Writing things down helps us commit words onto page and helps us move our thoughts into visual concepts. However, it is more than likely that your speech is not going to be televised to the rest of the world and will not be used to end World War (dramatic I know), therefore you can be forgiven for being conversational in your approach and in doing so come across as present and fresh. Let's take a look at how to do just that.
If you’re talking for under 20 minutes you can get away with summarizing your speech on a card using just 5 phrases: Open, Body point 1, Body Point 2, Body Point 3 and Conclusion. If you don’t trust your memory at all, you may choose to add 3 more phrases to each point above so you have 15 phrases (5x3) in total to help you trigger the content in the right sequence. Nobody knows the details either so if you juggle up the order, it’s your show, pick up another phrase and continue on with it. That’s the beauty of outline. Our brain is very good at filling in the details so by leaving out filler words and non-important details you’re asking your audience to participate and use their own imagination, much like we do when we’re told an exotic story by our friends.
One of the common excuse I hear is that ‘I’m bad with memory’. Sure! Then why try to memorise 500+ words/ phrases when you can boil it down to 15 phrases. Go easy on yourself.
2. Gather Intel (2 minutes or less)
This doesn’t need to be CIA style detailed report, no! just the basic things that you notice about the environment you’re in. Level of expertise in the room, the weather outside, any big events that happened just before you started talking, the distance between the first person in the row and the last person.
As you begin to deliver your speech, you now have reference points all gathered from present moment that you can bounce back to your audience. This keeps your audience alert as they know you’re paying attention and in turn this makes them pay attention to what it is you’re saying. You could say things like:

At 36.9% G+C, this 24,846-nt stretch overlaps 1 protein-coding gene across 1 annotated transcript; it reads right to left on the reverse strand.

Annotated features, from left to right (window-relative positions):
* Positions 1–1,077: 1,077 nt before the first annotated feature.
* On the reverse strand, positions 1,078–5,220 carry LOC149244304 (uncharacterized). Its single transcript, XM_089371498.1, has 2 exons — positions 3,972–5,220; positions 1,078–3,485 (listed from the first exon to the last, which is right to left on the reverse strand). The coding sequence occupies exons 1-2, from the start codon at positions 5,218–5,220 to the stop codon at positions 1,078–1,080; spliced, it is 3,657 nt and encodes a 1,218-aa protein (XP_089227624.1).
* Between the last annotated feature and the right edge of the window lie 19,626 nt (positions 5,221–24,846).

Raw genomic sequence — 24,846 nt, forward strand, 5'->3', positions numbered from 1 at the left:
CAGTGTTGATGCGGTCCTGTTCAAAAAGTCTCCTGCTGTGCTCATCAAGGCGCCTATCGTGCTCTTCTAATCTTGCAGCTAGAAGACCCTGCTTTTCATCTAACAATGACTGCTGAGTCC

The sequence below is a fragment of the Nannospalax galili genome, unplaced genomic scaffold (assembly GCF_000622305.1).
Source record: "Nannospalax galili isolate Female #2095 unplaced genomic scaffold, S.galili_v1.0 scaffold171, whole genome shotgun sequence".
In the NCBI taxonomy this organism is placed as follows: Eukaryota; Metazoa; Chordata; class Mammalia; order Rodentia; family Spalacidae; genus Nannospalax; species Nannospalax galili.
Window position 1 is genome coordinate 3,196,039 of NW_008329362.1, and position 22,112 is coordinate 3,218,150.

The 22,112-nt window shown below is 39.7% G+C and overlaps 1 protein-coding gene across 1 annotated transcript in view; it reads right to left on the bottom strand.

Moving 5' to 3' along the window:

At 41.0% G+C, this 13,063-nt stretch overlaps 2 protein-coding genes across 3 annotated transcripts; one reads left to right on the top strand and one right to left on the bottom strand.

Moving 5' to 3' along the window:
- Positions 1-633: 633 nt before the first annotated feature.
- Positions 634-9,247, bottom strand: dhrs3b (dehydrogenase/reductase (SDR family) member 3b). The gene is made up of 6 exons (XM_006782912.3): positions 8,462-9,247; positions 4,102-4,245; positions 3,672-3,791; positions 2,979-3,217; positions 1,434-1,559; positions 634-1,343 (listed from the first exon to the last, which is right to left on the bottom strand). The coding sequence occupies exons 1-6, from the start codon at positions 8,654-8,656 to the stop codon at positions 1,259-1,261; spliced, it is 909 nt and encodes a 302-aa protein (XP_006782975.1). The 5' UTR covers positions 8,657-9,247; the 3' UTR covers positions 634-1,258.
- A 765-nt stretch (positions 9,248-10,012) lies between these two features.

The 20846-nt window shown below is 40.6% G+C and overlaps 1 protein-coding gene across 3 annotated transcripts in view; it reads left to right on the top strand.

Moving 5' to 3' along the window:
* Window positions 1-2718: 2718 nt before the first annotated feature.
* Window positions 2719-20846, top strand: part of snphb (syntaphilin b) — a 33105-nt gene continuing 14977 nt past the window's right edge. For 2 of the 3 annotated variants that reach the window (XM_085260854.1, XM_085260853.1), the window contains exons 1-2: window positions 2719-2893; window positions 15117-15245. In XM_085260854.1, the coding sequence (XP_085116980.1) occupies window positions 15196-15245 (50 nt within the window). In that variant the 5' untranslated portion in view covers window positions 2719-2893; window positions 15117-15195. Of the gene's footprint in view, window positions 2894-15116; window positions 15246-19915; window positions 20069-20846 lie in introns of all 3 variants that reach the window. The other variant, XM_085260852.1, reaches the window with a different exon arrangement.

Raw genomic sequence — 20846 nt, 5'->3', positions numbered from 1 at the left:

Pick one or two and pepper your speech at any point to help break the ice, bring everyone to the present moment and keep them engaged.
3. Gauge Interaction
As you deliver your speech pay attention to how well the information is received on the other end? Does your audience look engaged to you? Their eyes wide open and jaws to the floor or are they playing with their stationary and not really focused on what is being said. There body is your WiFi signal for success/ failure. Although it is not always possible to get everyone in the room to listen it is a good indicator of how well the information is received.
You may have heard/ seen these being used in seminars before, mainly because seminars tend to be long (upto 9 hours of listening to the same speaker on the same topic).
If you find your audience is disengaged, use one of the following methods to get them back into your narrative:
All these devices are used to break down the information and let the audience interact back with you making them more receptive of the information you have to deliver. It gives them a chance to soak in the information and break down the monotony and stream of information thrown at them over time.
To summarise Scripted speeches are usually the kind of speeches that appear over-rehearsed, robotic and monotonous. By memorising the outline, gathering intel and gauging interaction you can break down the stream of information at regular intervals and help connect your audience to your message.
Which one have you used already? Would you dare combining all of them in your next speech?
Comment below to let me know.
It's that little nudge sometimes that can get us to follow through on what we're supposed to be doing. Let these quotes from successful entrepreneurs give you the motivation you need next time you're putting together a speech, a meeting or a workshop. Let me know your favourite one by commenting below?